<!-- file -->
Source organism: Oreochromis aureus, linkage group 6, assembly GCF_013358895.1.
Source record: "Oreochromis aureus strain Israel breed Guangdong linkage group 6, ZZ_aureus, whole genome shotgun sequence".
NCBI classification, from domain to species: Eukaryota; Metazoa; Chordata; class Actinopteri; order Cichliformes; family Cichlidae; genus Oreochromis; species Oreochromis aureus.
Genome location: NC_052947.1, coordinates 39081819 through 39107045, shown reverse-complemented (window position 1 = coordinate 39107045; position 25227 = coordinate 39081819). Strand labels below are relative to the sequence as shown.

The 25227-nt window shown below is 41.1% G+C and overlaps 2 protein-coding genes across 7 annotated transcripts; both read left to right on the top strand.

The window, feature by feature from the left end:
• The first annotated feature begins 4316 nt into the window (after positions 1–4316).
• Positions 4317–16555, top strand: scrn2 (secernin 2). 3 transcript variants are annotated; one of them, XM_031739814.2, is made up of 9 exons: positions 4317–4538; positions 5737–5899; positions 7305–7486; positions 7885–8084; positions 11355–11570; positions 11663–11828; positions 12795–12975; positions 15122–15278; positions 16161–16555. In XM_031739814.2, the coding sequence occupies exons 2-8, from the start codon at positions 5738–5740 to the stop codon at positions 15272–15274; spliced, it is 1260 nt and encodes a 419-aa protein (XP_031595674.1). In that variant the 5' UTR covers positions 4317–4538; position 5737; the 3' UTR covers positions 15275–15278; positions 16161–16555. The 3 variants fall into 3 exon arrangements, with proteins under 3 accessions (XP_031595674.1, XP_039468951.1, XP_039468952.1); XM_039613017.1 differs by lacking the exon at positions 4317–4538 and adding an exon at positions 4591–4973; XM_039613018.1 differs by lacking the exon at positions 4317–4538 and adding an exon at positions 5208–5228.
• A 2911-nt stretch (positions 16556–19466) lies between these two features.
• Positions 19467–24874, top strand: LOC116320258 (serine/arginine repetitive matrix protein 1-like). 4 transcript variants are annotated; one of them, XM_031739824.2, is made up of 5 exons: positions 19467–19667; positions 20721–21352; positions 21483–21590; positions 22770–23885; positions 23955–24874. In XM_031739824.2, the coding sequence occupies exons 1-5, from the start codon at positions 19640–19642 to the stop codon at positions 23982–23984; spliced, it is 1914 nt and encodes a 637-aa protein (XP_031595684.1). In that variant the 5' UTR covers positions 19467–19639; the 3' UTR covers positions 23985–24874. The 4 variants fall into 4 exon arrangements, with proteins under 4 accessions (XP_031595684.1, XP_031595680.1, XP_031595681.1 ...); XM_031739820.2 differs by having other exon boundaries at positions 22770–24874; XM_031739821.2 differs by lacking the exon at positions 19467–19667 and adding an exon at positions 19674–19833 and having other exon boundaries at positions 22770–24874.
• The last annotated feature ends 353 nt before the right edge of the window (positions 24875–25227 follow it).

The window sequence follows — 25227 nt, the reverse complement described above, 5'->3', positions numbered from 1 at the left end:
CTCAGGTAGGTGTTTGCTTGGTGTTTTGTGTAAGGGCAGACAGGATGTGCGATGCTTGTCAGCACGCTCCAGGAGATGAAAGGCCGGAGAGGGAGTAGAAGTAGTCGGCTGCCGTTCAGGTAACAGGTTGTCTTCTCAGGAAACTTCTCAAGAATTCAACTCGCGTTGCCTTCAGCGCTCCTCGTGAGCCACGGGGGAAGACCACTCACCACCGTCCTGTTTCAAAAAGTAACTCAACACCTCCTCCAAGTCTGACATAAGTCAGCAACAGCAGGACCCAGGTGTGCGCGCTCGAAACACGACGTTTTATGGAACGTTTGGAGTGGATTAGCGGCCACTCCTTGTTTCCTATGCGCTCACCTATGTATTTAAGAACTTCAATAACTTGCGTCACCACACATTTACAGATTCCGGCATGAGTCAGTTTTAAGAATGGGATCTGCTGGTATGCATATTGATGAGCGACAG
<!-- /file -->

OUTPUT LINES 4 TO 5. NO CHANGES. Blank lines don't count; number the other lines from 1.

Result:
Genome location: NC_052947.1, coordinates 39081819 through 39107045, shown reverse-complemented (window position 1 = coordinate 39107045; position 25227 = coordinate 39081819). Strand labels below are relative to the sequence as shown.

The 25227-nt window shown below is 41.1% G+C and overlaps 2 protein-coding genes across 7 annotated transcripts; both read left to right on the top strand.